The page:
Friday, October 16, 2009

Global Souls Anonymous

Ever wonder why friends think you’re crazy when they find out you just spend your last thousand bucks on a plane ticket to some place they’ve never heard of? Have you ever wondered why your parents urge you to buy furniture instead of travel luggage? It could be that they’re simply not “global souls.”

In his eponymous book, Pico Iyer presents himself as a quintessential global soul. Born in Great Britain of India parents, he attended boarding school in California but now lives in Japan. Although he serves as a prototype, the rest of the book details many other global souls, people who, when asked where they’re from, have so many answers to choose from that they can’t think what to say. But even those of us from a particular place may feel like global souls. I’m from in Illinois but live in Arizona where I play in a mariachi band. I enjoy speaking Spanish but take jobs in Italy to work on my Italian. I’m at home in airports—those in between places that connect vastly different worlds.

I didn’t need Pico Iyer to tell me I’m a global soul, but his book gave me the gift of realizing why so many people I come into contact with aren’t necessarily on board with me—why colleagues roll their eyes when I say I’m off to some country the day after grades are due, why my boss, when offered the opportunity to teach in China, confessed no desire to go and suggested I go in her place, why my brother treasures his life of exile in Switzerland, and why my ears prick up any time I hear an unusual accent. Global souls aren’t made—they’re born. Circumstances only take things to extremes.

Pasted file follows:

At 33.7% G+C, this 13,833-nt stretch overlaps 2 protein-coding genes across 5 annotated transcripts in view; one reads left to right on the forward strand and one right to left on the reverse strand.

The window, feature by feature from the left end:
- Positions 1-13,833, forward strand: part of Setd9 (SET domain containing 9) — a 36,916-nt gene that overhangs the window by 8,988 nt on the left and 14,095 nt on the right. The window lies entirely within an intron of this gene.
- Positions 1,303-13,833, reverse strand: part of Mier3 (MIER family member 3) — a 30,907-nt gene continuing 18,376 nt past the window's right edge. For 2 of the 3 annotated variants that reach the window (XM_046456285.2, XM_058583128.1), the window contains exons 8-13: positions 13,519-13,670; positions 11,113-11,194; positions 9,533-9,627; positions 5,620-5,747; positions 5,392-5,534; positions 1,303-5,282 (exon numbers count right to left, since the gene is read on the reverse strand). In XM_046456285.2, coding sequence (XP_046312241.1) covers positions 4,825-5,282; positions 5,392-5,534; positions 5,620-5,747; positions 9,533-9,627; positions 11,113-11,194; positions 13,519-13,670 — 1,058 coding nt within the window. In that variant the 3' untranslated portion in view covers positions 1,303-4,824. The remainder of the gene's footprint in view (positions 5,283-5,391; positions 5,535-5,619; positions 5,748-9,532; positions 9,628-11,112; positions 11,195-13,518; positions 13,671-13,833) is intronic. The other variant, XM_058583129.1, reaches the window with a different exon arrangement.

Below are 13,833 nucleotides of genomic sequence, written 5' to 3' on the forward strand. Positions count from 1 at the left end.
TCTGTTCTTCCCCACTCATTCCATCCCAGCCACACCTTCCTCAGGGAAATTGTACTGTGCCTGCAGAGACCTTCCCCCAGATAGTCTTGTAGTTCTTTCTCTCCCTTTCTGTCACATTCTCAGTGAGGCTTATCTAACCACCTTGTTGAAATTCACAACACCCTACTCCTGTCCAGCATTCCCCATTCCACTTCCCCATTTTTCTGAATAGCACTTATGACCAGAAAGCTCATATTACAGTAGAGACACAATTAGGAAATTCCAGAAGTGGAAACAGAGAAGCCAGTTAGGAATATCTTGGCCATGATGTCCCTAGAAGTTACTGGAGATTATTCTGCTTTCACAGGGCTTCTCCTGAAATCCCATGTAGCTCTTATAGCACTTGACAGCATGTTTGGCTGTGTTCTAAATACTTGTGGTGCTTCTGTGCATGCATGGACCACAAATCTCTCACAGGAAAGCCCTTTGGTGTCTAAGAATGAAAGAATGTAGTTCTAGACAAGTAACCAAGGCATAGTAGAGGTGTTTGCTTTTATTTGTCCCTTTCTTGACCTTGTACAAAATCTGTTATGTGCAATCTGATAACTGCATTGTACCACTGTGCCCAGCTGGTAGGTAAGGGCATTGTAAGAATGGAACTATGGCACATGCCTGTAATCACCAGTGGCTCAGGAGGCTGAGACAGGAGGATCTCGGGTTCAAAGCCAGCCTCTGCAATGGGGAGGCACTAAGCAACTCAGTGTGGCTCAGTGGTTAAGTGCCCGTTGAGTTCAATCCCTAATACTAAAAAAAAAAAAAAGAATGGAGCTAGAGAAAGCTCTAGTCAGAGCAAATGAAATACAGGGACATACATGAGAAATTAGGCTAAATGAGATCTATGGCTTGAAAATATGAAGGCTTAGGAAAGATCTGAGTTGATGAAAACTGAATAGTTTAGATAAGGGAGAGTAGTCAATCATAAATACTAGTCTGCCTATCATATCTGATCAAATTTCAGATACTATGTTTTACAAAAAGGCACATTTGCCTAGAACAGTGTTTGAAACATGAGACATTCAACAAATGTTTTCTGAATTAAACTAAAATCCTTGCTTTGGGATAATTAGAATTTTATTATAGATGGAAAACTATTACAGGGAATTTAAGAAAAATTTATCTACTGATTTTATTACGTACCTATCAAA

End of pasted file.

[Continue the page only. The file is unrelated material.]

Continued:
Tuesday, September 8, 2009

Cinque Terre

Last summer I finally had a chance to visit "Cinque Terre," the set of five burgs that are linked with convenient hiking trails as well as a train line. Whether you find yourself in Monterosso, Vernazza, Corniglia, Manarola, or Riomaggiore, you're treated to spectacular views even if you have to hike in the rain. While you have to shell out for a "Cinque Terre Card" that allows you to use the trails, this area might be called "no worry tourism." You can't get too lost (other hikers will assist you), the towns are all small and manageable, and the each view is another Kodak moment. Better yet, the locals are friendly and there are plenty of places to plop in the water. Even Corniglia, the only burg that is up on the hill instead of hugging the coast, has a path down to the nearest beach. To start your journey, take a train to La Spezia if you're coming from the South, Levanto if you're coming from the north.

Friday, March 6, 2009

Winter Is Winter!